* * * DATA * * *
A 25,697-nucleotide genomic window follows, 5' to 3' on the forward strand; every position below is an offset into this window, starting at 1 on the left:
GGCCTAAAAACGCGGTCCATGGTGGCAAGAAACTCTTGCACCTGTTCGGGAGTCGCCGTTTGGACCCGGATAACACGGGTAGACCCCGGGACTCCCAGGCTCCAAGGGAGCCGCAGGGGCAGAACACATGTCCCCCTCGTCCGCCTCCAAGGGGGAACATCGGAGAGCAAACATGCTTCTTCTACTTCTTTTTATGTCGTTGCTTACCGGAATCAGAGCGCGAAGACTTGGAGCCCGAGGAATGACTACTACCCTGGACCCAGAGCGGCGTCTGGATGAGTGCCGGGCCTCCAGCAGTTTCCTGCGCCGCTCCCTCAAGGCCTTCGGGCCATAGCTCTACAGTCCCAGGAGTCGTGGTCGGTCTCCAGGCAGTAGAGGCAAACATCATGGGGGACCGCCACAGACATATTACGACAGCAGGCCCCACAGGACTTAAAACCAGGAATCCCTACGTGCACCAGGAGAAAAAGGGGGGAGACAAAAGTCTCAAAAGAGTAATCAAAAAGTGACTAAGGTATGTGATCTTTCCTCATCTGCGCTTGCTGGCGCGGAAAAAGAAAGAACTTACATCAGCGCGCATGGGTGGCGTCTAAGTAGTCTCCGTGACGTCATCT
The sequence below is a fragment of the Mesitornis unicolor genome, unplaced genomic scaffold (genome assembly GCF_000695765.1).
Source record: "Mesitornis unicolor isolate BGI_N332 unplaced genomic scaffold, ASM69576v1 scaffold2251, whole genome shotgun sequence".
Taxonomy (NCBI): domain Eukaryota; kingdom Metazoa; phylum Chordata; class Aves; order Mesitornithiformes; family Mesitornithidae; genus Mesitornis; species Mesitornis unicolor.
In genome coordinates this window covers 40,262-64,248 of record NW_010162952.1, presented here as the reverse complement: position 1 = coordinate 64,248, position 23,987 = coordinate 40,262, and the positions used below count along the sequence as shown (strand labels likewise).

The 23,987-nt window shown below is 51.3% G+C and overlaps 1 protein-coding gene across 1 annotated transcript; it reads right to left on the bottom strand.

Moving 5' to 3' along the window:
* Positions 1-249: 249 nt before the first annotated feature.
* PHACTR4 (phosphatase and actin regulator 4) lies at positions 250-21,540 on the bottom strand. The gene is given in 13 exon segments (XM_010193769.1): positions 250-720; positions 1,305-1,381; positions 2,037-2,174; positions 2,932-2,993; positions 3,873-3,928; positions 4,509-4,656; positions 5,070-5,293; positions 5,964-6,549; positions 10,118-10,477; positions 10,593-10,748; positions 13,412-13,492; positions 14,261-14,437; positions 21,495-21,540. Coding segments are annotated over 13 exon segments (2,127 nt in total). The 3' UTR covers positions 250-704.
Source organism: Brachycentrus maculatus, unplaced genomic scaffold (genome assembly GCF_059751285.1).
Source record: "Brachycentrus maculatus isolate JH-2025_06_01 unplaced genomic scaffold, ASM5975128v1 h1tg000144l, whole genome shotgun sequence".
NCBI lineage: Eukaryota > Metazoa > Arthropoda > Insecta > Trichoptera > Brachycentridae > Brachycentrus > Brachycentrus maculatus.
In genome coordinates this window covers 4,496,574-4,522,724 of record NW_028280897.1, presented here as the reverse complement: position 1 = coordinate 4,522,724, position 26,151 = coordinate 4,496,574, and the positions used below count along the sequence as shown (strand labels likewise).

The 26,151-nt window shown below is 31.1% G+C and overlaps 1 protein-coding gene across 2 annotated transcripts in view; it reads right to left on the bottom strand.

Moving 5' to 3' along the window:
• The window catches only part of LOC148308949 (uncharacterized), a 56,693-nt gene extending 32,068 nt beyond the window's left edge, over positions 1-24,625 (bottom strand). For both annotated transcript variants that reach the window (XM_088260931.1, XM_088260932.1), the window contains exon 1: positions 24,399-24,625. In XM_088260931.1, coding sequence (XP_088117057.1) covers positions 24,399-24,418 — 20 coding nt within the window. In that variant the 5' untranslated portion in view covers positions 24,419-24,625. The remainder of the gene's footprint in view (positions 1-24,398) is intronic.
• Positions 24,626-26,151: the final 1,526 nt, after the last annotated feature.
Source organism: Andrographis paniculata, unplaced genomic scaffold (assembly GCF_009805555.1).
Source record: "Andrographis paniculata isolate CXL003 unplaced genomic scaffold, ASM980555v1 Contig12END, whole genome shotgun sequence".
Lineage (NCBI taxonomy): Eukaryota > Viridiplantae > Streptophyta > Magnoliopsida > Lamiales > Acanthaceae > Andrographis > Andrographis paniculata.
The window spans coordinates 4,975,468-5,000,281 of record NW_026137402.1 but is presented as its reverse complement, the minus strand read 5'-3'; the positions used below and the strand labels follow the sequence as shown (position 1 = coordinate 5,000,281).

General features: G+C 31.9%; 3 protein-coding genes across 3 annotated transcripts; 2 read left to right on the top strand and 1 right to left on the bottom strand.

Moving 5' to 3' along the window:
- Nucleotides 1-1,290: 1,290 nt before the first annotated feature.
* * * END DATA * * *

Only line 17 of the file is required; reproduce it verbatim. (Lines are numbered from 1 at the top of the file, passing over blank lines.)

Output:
• The window catches only part of LOC148308949 (uncharacterized), a 56,693-nt gene extending 32,068 nt beyond the window's left edge, over positions 1-24,625 (bottom strand). For both annotated transcript variants that reach the window (XM_088260931.1, XM_088260932.1), the window contains exon 1: positions 24,399-24,625. In XM_088260931.1, coding sequence (XP_088117057.1) covers positions 24,399-24,418 — 20 coding nt within the window. In that variant the 5' untranslated portion in view covers positions 24,419-24,625. The remainder of the gene's footprint in view (positions 1-24,398) is intronic.